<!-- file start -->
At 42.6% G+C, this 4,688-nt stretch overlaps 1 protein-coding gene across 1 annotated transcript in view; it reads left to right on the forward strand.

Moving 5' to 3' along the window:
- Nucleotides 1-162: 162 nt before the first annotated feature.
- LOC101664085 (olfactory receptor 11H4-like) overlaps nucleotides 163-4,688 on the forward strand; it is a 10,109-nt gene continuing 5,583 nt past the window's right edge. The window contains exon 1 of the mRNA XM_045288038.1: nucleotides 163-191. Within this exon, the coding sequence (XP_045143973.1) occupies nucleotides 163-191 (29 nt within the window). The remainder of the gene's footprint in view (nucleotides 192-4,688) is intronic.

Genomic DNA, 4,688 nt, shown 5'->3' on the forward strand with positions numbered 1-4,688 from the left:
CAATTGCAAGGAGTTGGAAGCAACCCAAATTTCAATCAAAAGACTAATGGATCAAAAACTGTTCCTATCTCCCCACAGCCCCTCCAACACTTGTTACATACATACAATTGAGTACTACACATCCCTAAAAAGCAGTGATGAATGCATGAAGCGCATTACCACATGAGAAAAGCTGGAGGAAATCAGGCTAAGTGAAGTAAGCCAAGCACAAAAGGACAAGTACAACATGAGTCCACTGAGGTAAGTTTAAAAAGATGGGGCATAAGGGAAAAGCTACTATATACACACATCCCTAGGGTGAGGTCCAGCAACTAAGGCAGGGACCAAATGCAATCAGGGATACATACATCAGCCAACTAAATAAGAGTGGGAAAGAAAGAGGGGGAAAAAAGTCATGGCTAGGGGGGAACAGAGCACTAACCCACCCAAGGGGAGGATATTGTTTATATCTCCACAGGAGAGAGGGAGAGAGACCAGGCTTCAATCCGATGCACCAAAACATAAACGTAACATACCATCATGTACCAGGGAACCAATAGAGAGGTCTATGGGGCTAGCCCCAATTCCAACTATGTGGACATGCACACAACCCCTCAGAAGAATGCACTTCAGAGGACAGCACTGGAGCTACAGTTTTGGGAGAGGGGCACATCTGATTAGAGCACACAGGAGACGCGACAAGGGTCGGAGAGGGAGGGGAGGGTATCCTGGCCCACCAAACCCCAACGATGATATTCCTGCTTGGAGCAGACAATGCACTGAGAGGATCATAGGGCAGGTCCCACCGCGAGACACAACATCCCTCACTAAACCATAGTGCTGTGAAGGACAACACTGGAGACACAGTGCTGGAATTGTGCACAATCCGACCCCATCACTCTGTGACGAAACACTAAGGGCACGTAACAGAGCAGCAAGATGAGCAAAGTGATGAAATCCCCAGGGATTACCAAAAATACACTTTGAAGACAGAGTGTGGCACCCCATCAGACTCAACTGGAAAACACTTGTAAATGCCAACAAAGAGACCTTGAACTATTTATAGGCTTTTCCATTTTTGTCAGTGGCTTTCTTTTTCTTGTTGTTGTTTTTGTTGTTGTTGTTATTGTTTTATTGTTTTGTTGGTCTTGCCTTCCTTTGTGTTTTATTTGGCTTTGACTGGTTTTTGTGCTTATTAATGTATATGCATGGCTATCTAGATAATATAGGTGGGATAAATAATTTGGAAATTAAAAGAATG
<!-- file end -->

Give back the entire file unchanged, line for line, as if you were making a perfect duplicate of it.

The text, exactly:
At 42.6% G+C, this 4,688-nt stretch overlaps 1 protein-coding gene across 1 annotated transcript in view; it reads left to right on the forward strand.

Moving 5' to 3' along the window:
- Nucleotides 1-162: 162 nt before the first annotated feature.
- LOC101664085 (olfactory receptor 11H4-like) overlaps nucleotides 163-4,688 on the forward strand; it is a 10,109-nt gene continuing 5,583 nt past the window's right edge. The window contains exon 1 of the mRNA XM_045288038.1: nucleotides 163-191. Within this exon, the coding sequence (XP_045143973.1) occupies nucleotides 163-191 (29 nt within the window). The remainder of the gene's footprint in view (nucleotides 192-4,688) is intronic.

Genomic DNA, 4,688 nt, shown 5'->3' on the forward strand with positions numbered 1-4,688 from the left:
CAATTGCAAGGAGTTGGAAGCAACCCAAATTTCAATCAAAAGACTAATGGATCAAAAACTGTTCCTATCTCCCCACAGCCCCTCCAACACTTGTTACATACATACAATTGAGTACTACACATCCCTAAAAAGCAGTGATGAATGCATGAAGCGCATTACCACATGAGAAAAGCTGGAGGAAATCAGGCTAAGTGAAGTAAGCCAAGCACAAAAGGACAAGTACAACATGAGTCCACTGAGGTAAGTTTAAAAAGATGGGGCATAAGGGAAAAGCTACTATATACACACATCCCTAGGGTGAGGTCCAGCAACTAAGGCAGGGACCAAATGCAATCAGGGATACATACATCAGCCAACTAAATAAGAGTGGGAAAGAAAGAGGGGGAAAAAAGTCATGGCTAGGGGGGAACAGAGCACTAACCCACCCAAGGGGAGGATATTGTTTATATCTCCACAGGAGAGAGGGAGAGAGACCAGGCTTCAATCCGATGCACCAAAACATAAACGTAACATACCATCATGTACCAGGGAACCAATAGAGAGGTCTATGGGGCTAGCCCCAATTCCAACTATGTGGACATGCACACAACCCCTCAGAAGAATGCACTTCAGAGGACAGCACTGGAGCTACAGTTTTGGGAGAGGGGCACATCTGATTAGAGCACACAGGAGACGCGACAAGGGTCGGAGAGGGAGGGGAGGGTATCCTGGCCCACCAAACCCCAACGATGATATTCCTGCTTGGAGCAGACAATGCACTGAGAGGATCATAGGGCAGGTCCCACCGCGAGACACAACATCCCTCACTAAACCATAGTGCTGTGAAGGACAACACTGGAGACACAGTGCTGGAATTGTGCACAATCCGACCCCATCACTCTGTGACGAAACACTAAGGGCACGTAACAGAGCAGCAAGATGAGCAAAGTGATGAAATCCCCAGGGATTACCAAAAATACACTTTGAAGACAGAGTGTGGCACCCCATCAGACTCAACTGGAAAACACTTGTAAATGCCAACAAAGAGACCTTGAACTATTTATAGGCTTTTCCATTTTTGTCAGTGGCTTTCTTTTTCTTGTTGTTGTTTTTGTTGTTGTTGTTATTGTTTTATTGTTTTGTTGGTCTTGCCTTCCTTTGTGTTTTATTTGGCTTTGACTGGTTTTTGTGCTTATTAATGTATATGCATGGCTATCTAGATAATATAGGTGGGATAAATAATTTGGAAATTAAAAGAATG